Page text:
What's Something We Make in America Today That's Made the Same Way It Was 100 Years Ago?

Our "History Dept." reporter Linton Weeks wants your help with a project. He's trying to collect examples of "history-in-action" spots in the U.S. where people are producing something using historic methods. Throw your suggestions in the comments! (We may reach out to you for the story) More info: http://n.pr/1S2j75T
  1. Example: Brewery in a museum
    Carillon Historical Park in Dayton, Ohio, has created a brewery that bills itself as "the nation's only production brewery in a museum." Leo DeLuca, a spokesman for the historical park, says: "Carillon Brewing Co. tells Dayton's story via 1850s beer-making methods, recipes, historic fare, and costumed interpreters. Our brewster — the term for an 1850s female beer-maker — brews on a 14-foot brick furnace in full costume." You can even try the beer after a tour.
  2. Canning fruit preserves and produce
    People have been preserving food forever through drying, smoking and fermentation. But it wasn't until 100 years ago (1915 to be exact) that Alexander H. Kerr developed the 2-part canning lid. It's still used today and the renewed interest in home canning across the country has made it even more popular.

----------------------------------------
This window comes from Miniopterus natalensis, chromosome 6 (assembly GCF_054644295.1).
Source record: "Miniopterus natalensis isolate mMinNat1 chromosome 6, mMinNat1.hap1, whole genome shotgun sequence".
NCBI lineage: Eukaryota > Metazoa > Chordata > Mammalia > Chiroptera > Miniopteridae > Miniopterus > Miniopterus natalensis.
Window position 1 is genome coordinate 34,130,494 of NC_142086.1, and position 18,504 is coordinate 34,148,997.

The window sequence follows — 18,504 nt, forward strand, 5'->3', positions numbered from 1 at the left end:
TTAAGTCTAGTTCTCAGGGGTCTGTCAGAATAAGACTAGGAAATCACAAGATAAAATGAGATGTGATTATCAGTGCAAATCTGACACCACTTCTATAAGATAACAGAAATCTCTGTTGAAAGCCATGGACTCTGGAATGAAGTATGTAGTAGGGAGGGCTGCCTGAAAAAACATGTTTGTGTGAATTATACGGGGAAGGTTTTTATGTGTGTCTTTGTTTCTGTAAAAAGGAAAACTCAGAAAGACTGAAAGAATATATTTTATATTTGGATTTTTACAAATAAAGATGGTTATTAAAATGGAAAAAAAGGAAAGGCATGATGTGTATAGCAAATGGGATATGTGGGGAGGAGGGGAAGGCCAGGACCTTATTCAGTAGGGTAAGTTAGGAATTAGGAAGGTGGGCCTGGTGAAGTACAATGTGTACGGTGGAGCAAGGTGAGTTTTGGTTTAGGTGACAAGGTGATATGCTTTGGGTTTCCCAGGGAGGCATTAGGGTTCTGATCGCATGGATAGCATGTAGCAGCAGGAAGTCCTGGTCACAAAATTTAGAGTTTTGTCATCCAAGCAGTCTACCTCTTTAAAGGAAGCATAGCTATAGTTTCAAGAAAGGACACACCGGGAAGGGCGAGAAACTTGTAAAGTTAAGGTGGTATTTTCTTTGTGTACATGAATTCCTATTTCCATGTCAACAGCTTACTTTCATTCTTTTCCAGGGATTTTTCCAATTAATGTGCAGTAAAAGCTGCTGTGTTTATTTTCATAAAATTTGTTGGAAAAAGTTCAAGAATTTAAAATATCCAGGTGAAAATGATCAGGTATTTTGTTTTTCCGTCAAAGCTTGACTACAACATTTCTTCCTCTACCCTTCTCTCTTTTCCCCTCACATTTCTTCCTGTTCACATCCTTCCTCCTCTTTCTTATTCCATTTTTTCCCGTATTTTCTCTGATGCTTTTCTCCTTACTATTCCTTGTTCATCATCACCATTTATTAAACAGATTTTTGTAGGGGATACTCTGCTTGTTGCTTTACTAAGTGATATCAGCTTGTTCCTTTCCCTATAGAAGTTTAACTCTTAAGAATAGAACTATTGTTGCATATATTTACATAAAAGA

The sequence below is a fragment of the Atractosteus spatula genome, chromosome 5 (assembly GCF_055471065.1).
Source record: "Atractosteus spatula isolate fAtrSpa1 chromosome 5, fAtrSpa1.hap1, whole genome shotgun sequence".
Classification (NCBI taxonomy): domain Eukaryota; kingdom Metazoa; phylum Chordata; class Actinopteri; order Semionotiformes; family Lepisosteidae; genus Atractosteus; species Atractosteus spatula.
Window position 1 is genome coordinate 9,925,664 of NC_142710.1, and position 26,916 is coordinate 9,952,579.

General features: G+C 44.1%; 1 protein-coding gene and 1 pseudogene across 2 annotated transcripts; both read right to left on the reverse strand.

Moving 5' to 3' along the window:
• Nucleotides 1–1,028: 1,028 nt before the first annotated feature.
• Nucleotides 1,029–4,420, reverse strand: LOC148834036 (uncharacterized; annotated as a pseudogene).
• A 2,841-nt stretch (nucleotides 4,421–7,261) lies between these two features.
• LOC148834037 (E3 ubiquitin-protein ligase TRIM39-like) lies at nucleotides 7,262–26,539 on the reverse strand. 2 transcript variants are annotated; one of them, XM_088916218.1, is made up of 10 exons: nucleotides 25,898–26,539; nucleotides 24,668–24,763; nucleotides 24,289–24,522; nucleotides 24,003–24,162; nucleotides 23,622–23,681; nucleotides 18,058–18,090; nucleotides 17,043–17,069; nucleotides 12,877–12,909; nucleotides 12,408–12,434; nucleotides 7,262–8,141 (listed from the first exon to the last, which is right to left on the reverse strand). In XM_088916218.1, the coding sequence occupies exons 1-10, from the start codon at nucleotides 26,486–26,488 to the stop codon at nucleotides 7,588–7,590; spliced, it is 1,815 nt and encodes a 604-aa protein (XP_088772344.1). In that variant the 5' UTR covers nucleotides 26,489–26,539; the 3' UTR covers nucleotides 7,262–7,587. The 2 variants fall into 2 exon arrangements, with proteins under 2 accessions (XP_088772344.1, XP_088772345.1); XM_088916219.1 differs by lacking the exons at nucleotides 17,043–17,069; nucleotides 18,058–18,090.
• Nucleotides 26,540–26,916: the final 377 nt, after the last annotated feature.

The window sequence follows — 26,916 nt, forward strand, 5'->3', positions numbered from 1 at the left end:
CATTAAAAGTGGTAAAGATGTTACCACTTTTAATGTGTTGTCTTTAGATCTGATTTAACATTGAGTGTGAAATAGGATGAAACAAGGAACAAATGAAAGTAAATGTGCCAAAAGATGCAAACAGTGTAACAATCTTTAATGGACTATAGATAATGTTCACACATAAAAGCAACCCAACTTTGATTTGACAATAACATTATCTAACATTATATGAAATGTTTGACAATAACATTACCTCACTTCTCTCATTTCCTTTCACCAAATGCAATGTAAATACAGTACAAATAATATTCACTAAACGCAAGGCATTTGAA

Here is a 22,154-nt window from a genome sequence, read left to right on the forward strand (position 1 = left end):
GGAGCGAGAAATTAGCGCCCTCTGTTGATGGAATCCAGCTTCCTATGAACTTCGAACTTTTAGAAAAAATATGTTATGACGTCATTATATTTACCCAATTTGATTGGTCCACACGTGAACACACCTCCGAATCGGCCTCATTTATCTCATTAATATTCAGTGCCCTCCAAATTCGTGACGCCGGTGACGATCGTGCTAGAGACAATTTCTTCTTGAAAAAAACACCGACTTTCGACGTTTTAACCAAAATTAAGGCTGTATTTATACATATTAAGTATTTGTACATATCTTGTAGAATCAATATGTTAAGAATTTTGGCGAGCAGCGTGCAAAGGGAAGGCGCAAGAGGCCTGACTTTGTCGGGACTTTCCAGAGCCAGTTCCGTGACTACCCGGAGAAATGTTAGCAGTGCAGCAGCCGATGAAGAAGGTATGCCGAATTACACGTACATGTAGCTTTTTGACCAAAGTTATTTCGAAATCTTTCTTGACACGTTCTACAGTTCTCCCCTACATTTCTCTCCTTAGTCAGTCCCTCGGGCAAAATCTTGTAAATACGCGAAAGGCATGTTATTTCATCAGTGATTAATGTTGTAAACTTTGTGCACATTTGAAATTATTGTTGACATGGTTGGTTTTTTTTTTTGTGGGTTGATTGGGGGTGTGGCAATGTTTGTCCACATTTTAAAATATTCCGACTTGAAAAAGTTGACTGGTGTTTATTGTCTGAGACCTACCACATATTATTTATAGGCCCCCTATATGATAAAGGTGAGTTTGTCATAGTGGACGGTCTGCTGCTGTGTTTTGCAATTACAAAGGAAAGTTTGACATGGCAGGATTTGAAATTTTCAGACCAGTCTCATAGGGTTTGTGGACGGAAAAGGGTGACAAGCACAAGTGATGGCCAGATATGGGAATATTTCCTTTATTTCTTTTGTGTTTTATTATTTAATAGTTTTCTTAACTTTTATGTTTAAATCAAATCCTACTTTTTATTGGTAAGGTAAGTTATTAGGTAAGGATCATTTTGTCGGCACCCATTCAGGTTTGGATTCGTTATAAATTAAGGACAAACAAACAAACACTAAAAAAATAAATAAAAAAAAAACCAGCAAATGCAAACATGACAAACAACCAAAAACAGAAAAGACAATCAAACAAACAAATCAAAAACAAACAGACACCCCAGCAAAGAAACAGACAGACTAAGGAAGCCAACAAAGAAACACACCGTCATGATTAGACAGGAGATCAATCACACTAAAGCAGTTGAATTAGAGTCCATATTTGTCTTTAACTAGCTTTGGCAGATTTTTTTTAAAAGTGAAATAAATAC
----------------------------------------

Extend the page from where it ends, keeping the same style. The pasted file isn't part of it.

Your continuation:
Suggested by   @eatthelove
  3. Moon Marble Co. https://www.moonmarble.com still making marbles the old-fashioned way!
    Suggested by   @justanavrgguy
  4. My friends at DWRI letterpress in Providence, RI hand set metal type for invitations, stationery, pencils and such.
    Suggested by   @boygirlparty
  5. Steel, lugged bicycle frame. There are plenty of custom frame builders out there doing it the same way they did 100 years ago.
    Suggested by   @llamavishnu
  6. North House Folk School in Grand Marais, MN
    Regional artisans and craftspeople teach traditional techniques for everything from boatbuilding to basketry.
    Suggested by   @ladyprofessor
  7. American College of the Building Arts in Charleston, SC is the only school to offer degrees in traditional building techniques. http://www.citylab.com/work/2015/02/the-college-of-lost-arts/385644/
    Suggested by   @WidowPage
  8. Babies
    Suggested by   @amieshmamie